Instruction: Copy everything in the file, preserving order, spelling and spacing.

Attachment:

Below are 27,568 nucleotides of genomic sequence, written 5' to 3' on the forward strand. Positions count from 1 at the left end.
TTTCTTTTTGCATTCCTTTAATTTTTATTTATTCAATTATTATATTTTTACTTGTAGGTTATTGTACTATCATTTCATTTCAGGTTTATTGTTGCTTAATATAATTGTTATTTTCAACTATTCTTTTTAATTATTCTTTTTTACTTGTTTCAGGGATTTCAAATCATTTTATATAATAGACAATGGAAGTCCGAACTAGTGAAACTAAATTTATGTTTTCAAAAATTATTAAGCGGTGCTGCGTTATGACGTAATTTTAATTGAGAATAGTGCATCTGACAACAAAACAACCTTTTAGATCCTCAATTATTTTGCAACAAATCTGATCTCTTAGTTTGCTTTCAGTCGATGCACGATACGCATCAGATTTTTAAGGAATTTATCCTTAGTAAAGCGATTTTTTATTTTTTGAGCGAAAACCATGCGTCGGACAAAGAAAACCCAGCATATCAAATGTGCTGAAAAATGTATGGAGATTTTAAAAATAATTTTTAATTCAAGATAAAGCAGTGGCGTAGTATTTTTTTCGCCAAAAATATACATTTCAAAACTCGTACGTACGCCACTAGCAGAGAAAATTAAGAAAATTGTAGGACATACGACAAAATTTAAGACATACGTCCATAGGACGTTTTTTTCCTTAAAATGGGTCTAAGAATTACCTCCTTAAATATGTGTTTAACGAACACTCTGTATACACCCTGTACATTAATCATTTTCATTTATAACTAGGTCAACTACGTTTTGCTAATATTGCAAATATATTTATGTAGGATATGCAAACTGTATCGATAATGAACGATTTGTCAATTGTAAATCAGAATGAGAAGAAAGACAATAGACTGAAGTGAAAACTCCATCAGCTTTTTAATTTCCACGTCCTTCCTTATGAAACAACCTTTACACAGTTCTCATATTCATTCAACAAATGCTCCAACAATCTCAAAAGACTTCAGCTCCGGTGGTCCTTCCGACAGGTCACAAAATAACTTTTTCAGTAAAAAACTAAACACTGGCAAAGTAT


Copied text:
Below are 27,568 nucleotides of genomic sequence, written 5' to 3' on the forward strand. Positions count from 1 at the left end.
TTTCTTTTTGCATTCCTTTAATTTTTATTTATTCAATTATTATATTTTTACTTGTAGGTTATTGTACTATCATTTCATTTCAGGTTTATTGTTGCTTAATATAATTGTTATTTTCAACTATTCTTTTTAATTATTCTTTTTTACTTGTTTCAGGGATTTCAAATCATTTTATATAATAGACAATGGAAGTCCGAACTAGTGAAACTAAATTTATGTTTTCAAAAATTATTAAGCGGTGCTGCGTTATGACGTAATTTTAATTGAGAATAGTGCATCTGACAACAAAACAACCTTTTAGATCCTCAATTATTTTGCAACAAATCTGATCTCTTAGTTTGCTTTCAGTCGATGCACGATACGCATCAGATTTTTAAGGAATTTATCCTTAGTAAAGCGATTTTTTATTTTTTGAGCGAAAACCATGCGTCGGACAAAGAAAACCCAGCATATCAAATGTGCTGAAAAATGTATGGAGATTTTAAAAATAATTTTTAATTCAAGATAAAGCAGTGGCGTAGTATTTTTTTCGCCAAAAATATACATTTCAAAACTCGTACGTACGCCACTAGCAGAGAAAATTAAGAAAATTGTAGGACATACGACAAAATTTAAGACATACGTCCATAGGACGTTTTTTTCCTTAAAATGGGTCTAAGAATTACCTCCTTAAATATGTGTTTAACGAACACTCTGTATACACCCTGTACATTAATCATTTTCATTTATAACTAGGTCAACTACGTTTTGCTAATATTGCAAATATATTTATGTAGGATATGCAAACTGTATCGATAATGAACGATTTGTCAATTGTAAATCAGAATGAGAAGAAAGACAATAGACTGAAGTGAAAACTCCATCAGCTTTTTAATTTCCACGTCCTTCCTTATGAAACAACCTTTACACAGTTCTCATATTCATTCAACAAATGCTCCAACAATCTCAAAAGACTTCAGCTCCGGTGGTCCTTCCGACAGGTCACAAAATAACTTTTTCAGTAAAAAACTAAACACTGGCAAAGTAT